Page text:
Dave Gauger's Scarfing Jig

by Dave Gauger

This article appeared in the June 1988 Falco Builders Letter.

The router is set to a 10:1 slope and uses a laminate trimmer bit.

The scarfing jig I've devised may be the simplest and cheapest method I've come across so far. I began by taking a Ryobi TRU 30 laminate trimmer. When I bought this laminate trimmer several years ago, it was being promoted as a baby router and came with an edging attachment. I find that the laminate trimmer, when used with a straight bit with a pilot wheel on the end is the ideal tool for trimming aircraft plywood without it splintering. The edging adapter is basically a metal flange that is perpendicular to the base of the router and parallel to the cutting edge of a straight cutter, that allows you to precisely control the depth of the cut.

I have been making 10 to 1 scarf joints, so I took a piece of scrap 1/4" plywood and glued to one end of it a strip of aircraft plywood that had been scarfed by hand to 10 to 1. I bolted this to the flange of the edging adapter. This tips the laminate trimmer so that it cuts with a 10 to 1 slope. I use a Bosch 3-flute router bit with a pilot wheel on one end, which I chose because it has cutting surfaces that are over an inch long.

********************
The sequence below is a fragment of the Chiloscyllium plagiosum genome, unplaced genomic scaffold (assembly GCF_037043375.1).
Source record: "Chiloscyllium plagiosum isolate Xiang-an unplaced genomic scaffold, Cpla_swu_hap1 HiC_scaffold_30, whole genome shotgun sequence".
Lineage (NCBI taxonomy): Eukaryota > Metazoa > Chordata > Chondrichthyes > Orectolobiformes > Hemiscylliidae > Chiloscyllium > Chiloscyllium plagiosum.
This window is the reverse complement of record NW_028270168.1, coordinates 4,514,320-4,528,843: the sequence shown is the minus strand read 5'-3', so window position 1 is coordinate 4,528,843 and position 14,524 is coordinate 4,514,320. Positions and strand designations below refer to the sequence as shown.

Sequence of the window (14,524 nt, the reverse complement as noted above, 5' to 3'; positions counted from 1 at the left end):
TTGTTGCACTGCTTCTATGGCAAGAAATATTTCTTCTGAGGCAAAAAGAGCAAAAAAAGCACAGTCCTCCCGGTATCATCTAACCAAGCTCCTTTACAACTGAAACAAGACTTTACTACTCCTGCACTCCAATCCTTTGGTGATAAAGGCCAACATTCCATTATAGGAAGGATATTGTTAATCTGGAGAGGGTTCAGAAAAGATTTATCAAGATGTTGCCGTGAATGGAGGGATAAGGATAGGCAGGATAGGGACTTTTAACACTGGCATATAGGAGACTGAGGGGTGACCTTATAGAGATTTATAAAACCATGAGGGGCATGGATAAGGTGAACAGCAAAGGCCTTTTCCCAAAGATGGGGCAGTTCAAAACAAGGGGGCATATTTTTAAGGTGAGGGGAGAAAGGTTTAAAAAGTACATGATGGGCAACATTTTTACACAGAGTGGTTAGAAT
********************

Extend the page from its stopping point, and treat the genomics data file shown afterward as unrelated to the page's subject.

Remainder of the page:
To use this contraption, I take the board that is going to be scarfed and measure how wide the scarf joint ought to be. I adjust the depth of the router bit to the width of the scarf joint, and adjust the depth of the cut up or down until the pilot wheel just barely contacts the surface of the board being scarfed.

Basically what I've created is a narrow motorized plane that is tipped so it cuts a 10 to 1 slope. Because the edge of the plywood becomes fairly flimsy as you cut it, I clamp the entire piece of plywood that I am scarfing to a piece of scrap one-by-four so that the router base has something solid to bear against. Because the router base is tipped 5.7° from perpendicular (the arc tangent of 10/1 is 5.7°), I have beveled the edge of the one-by-four so that the fit is better.

Using this setup, I scarfed the four panels for my elevator in about 20 minutes one evening, after first making two passes on some scrap plywood. It seems to work better if you cut from right to left with this particular router combination. You can decide what slope you want to use for your scarf joints by simply changing the slope of the shims between the edger and the scrap piece of 1/4" plywood.